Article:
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Applications of Morphological Stability Theory

Published

Author(s)

Sam R. Coriell, Geoffrey B. McFadden

Abstract

Recent applications of mormhological stability theory are reviewed. For growth of a binary alloy from the melt, the temperature-dependence of the solute diffusivity can have a significant effect on the critical wavelength at the onset of instability. The response of the interface velocity to an electrical current pulse has been calculated by a linear perturbation analysis. The effect of a parallel shear flow and anisotropic interface kinetics on the onset of instability during growth from a supersaturated solution has been analyzed. The kinetic anisotropy arises from a model of step motion in which the morphological instability corresponds to step bunching. Kinetic anisotropy causes traveling waves along the crystal-solution interface and an enhancement of morphological stability. A shear flow in the direction of the step motion promotes morphological instability, while flow in the opposite direction is stabilizing. Oscillatory (in time) shear flows can be studied by Floquet theory.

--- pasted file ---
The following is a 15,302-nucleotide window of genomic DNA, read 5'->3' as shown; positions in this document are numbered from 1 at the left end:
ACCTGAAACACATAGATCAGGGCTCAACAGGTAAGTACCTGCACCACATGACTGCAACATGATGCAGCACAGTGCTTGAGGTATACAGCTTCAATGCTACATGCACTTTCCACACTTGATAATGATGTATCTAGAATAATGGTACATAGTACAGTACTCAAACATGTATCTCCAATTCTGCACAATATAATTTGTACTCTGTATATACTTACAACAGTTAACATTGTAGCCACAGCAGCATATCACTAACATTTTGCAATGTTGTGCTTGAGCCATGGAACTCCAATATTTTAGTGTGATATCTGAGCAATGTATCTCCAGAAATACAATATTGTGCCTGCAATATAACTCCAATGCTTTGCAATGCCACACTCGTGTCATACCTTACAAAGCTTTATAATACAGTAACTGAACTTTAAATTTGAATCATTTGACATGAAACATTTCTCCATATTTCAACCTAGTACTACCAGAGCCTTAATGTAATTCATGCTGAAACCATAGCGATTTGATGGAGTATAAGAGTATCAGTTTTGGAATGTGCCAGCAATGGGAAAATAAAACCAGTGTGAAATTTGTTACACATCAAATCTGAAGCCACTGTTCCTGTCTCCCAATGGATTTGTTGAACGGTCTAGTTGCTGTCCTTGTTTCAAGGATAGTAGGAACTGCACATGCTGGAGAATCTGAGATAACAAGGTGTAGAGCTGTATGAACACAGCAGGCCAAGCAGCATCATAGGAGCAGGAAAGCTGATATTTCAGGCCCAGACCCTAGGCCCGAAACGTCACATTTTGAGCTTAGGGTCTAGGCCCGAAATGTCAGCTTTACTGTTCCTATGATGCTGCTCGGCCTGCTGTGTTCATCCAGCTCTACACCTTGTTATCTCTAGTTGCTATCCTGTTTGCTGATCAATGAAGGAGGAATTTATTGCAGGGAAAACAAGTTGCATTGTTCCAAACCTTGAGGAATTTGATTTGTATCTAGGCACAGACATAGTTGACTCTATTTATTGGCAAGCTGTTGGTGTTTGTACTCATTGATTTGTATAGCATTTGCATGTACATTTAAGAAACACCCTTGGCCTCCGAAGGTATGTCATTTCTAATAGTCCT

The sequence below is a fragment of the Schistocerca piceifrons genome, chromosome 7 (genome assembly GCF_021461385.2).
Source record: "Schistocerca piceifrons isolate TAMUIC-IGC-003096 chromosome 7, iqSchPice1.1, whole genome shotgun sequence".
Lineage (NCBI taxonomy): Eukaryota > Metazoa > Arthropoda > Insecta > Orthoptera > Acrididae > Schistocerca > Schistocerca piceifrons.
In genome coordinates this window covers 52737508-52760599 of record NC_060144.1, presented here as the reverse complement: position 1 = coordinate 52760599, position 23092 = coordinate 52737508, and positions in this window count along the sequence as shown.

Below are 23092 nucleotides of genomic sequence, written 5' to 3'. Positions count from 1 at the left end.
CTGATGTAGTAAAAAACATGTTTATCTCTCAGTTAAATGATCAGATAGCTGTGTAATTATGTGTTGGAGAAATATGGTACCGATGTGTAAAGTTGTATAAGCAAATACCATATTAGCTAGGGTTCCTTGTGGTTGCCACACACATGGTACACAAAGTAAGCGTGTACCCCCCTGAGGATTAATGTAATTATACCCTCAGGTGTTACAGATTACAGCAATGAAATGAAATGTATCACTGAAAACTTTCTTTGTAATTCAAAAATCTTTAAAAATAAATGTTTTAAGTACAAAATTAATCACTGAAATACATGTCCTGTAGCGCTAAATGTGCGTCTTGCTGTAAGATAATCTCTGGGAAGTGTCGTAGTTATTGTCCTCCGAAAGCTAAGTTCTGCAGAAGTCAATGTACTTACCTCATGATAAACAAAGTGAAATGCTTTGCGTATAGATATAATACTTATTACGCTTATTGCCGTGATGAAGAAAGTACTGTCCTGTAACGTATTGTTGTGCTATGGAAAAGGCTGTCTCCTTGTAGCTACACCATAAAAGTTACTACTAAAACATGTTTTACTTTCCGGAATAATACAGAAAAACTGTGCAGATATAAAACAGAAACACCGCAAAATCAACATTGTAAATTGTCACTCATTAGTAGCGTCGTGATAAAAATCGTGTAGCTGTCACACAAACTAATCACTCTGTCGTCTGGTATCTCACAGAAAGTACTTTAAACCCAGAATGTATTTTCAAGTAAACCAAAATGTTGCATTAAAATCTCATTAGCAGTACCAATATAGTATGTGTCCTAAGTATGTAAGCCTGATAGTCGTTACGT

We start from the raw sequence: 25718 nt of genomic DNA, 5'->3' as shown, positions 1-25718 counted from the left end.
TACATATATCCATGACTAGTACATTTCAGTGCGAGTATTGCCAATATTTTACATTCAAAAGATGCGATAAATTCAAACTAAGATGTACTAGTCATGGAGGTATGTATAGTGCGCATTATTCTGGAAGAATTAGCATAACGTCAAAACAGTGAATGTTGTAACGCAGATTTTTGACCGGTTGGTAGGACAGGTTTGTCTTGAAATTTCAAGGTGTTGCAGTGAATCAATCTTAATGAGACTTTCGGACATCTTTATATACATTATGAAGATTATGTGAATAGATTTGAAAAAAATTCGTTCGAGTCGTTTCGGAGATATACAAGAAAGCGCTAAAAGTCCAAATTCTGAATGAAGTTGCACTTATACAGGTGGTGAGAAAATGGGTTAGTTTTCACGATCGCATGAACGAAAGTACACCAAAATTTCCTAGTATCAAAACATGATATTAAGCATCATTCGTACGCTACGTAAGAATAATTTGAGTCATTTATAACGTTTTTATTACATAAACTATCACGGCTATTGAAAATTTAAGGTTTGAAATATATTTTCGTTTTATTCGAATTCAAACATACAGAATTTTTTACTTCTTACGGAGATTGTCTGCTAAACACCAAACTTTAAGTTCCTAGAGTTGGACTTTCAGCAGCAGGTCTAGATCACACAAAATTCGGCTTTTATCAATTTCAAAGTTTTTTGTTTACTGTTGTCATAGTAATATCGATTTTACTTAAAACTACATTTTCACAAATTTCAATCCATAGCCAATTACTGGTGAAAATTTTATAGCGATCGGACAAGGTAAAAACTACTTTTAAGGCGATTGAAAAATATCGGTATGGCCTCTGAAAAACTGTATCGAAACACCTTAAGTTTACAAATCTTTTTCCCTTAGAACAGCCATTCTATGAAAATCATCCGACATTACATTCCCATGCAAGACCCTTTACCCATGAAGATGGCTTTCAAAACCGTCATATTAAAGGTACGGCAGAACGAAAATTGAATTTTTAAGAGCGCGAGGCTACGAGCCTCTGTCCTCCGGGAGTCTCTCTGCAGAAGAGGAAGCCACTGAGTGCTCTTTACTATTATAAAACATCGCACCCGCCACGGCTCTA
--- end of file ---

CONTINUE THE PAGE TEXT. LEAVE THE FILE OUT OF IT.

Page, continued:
Citation
Journal of Crystal Growth
Volume
237-239
Issue
Part 1

Keywords

convection, diffusion, directional solidification, morphological stability, supersaturated solutions

Citation

Coriell, S. and McFadden, G. (2002), Applications of Morphological Stability Theory, Journal of Crystal Growth (Accessed May 19, 2024)

Issues

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Created March 31, 2002, Updated October 12, 2021